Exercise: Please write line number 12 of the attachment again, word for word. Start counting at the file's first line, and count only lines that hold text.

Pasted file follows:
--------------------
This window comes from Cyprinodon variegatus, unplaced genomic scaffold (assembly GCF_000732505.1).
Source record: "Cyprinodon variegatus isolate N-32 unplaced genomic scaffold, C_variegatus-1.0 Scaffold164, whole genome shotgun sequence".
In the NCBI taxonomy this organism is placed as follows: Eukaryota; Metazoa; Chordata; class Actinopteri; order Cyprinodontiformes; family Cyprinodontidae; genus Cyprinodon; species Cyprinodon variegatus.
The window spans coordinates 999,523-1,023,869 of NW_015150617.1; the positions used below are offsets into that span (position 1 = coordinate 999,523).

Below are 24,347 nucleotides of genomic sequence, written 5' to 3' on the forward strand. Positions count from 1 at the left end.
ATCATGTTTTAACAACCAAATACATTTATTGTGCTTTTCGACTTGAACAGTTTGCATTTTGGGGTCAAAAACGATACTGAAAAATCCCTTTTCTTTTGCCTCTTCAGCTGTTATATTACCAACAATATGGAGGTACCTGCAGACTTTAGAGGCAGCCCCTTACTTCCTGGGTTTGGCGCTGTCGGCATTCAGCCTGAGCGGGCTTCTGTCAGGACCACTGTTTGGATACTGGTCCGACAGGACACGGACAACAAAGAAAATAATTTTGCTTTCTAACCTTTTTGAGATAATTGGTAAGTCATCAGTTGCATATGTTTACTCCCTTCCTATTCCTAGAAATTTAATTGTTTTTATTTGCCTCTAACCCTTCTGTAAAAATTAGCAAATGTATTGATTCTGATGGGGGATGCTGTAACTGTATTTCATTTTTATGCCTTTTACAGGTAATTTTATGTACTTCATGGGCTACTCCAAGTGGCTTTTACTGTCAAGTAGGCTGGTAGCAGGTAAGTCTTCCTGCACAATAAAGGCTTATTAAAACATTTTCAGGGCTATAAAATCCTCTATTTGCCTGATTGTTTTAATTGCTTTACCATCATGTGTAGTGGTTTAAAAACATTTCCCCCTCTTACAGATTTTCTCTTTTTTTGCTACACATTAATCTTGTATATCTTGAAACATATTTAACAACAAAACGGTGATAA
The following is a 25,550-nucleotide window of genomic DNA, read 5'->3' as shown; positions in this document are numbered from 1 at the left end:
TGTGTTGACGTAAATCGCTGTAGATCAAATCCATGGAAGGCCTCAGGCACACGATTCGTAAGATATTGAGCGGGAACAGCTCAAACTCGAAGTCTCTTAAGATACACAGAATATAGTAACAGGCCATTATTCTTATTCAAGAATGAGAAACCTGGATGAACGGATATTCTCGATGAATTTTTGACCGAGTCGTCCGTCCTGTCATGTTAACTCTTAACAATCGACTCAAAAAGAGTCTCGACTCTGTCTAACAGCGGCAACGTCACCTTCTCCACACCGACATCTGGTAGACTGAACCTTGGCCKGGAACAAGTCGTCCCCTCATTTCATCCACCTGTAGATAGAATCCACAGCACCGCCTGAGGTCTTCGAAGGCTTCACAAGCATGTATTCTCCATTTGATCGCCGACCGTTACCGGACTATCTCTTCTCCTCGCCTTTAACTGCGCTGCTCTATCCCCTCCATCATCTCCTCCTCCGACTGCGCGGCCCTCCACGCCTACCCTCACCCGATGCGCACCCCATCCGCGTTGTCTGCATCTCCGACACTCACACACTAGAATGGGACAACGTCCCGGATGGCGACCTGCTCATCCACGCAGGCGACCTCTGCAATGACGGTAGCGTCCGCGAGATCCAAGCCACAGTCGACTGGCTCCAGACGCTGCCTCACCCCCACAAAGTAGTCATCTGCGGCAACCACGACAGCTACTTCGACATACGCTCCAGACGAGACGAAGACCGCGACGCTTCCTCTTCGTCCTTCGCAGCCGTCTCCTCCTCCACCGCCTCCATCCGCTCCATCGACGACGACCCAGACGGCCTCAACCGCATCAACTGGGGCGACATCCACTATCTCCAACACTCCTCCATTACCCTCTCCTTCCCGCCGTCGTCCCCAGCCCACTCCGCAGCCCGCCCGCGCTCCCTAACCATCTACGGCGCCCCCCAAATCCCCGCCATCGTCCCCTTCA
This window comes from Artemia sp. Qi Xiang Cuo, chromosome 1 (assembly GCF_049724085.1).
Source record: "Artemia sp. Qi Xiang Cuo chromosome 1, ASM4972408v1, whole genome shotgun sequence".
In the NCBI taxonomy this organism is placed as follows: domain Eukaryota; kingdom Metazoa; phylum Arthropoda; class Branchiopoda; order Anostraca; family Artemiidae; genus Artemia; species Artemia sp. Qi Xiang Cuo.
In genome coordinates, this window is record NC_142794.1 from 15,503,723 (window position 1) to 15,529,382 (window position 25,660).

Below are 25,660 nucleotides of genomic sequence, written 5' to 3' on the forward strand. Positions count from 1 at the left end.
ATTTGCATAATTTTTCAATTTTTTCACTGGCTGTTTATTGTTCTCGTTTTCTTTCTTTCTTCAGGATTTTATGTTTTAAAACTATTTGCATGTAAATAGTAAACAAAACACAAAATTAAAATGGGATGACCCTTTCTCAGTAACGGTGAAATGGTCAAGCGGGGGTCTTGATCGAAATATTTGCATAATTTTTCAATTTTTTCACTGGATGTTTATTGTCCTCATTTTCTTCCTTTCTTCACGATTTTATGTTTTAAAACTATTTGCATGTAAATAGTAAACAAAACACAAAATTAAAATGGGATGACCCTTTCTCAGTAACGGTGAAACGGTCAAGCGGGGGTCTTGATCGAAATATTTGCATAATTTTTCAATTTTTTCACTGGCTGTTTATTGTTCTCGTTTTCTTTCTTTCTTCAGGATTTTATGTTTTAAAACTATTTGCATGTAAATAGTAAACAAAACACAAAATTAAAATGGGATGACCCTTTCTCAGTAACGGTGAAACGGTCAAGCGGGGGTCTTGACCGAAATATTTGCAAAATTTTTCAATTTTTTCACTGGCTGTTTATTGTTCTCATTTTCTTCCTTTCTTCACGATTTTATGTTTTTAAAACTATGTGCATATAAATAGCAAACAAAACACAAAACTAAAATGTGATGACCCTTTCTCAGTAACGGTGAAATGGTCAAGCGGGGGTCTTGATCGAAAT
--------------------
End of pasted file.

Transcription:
In genome coordinates, this window is record NC_142794.1 from 15,503,723 (window position 1) to 15,529,382 (window position 25,660).